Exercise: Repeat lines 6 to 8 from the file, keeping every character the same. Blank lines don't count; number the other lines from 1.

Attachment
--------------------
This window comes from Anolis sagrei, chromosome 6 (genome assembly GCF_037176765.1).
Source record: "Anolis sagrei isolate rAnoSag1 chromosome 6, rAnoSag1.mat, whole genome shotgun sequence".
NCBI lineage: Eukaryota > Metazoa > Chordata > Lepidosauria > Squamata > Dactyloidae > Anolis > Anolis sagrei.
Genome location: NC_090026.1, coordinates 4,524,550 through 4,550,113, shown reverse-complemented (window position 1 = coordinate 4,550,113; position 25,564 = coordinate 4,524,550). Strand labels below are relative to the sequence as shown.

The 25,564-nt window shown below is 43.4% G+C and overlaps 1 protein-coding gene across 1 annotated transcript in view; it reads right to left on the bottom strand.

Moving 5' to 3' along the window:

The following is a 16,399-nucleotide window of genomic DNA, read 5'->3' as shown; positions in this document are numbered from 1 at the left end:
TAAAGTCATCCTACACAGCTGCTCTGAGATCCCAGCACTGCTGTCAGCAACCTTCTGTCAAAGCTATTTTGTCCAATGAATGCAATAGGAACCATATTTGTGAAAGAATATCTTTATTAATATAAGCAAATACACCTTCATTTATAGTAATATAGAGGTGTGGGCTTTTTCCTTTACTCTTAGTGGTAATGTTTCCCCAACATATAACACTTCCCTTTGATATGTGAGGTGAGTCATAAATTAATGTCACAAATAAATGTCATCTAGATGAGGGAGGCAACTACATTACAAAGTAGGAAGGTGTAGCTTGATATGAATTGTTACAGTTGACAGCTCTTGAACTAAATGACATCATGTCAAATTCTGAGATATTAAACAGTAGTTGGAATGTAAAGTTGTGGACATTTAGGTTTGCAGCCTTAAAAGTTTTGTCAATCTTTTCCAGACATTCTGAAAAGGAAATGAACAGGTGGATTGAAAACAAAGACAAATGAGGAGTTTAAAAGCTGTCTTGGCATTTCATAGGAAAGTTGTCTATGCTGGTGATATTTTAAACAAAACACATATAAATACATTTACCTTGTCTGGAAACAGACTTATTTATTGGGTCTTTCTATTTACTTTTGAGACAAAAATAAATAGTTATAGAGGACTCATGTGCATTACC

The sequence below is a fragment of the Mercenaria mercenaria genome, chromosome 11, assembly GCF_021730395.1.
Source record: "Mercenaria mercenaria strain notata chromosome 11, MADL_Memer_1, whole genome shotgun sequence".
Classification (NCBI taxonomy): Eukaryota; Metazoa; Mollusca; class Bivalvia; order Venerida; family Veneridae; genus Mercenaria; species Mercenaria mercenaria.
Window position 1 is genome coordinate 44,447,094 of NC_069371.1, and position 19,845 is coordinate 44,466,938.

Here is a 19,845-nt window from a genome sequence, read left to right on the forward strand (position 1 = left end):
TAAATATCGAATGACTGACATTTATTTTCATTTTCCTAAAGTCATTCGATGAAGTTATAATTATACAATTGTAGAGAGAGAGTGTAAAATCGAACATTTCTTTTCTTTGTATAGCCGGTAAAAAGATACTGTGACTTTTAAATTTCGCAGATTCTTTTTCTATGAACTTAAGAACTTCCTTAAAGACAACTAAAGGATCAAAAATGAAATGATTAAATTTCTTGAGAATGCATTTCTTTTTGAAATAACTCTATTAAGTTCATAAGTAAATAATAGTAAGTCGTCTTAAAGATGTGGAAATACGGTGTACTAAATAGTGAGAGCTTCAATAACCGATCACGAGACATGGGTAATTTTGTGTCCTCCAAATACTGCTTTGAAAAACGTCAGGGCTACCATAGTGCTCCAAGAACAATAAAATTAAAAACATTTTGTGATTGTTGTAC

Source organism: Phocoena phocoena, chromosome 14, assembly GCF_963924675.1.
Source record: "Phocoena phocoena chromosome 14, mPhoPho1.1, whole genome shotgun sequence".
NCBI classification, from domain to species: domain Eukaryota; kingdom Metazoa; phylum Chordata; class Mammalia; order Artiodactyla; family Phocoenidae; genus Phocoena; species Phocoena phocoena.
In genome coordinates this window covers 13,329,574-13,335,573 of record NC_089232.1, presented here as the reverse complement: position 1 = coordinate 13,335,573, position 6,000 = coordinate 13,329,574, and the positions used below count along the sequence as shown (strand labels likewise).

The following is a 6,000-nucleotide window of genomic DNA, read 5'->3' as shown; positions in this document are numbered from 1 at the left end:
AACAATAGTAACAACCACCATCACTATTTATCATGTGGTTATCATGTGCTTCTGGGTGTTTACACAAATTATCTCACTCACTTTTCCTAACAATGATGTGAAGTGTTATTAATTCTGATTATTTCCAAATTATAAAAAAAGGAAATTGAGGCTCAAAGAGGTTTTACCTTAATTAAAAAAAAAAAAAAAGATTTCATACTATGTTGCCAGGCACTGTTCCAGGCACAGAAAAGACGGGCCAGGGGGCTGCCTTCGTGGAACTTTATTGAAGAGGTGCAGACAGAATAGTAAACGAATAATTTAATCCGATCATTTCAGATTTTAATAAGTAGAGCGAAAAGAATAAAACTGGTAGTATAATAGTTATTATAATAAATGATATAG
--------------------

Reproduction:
Moving 5' to 3' along the window:

The following is a 16,399-nucleotide window of genomic DNA, read 5'->3' as shown; positions in this document are numbered from 1 at the left end:
TAAAGTCATCCTACACAGCTGCTCTGAGATCCCAGCACTGCTGTCAGCAACCTTCTGTCAAAGCTATTTTGTCCAATGAATGCAATAGGAACCATATTTGTGAAAGAATATCTTTATTAATATAAGCAAATACACCTTCATTTATAGTAATATAGAGGTGTGGGCTTTTTCCTTTACTCTTAGTGGTAATGTTTCCCCAACATATAACACTTCCCTTTGATATGTGAGGTGAGTCATAAATTAATGTCACAAATAAATGTCATCTAGATGAGGGAGGCAACTACATTACAAAGTAGGAAGGTGTAGCTTGATATGAATTGTTACAGTTGACAGCTCTTGAACTAAATGACATCATGTCAAATTCTGAGATATTAAACAGTAGTTGGAATGTAAAGTTGTGGACATTTAGGTTTGCAGCCTTAAAAGTTTTGTCAATCTTTTCCAGACATTCTGAAAAGGAAATGAACAGGTGGATTGAAAACAAAGACAAATGAGGAGTTTAAAAGCTGTCTTGGCATTTCATAGGAAAGTTGTCTATGCTGGTGATATTTTAAACAAAACACATATAAATACATTTACCTTGTCTGGAAACAGACTTATTTATTGGGTCTTTCTATTTACTTTTGAGACAAAAATAAATAGTTATAGAGGACTCATGTGCATTACC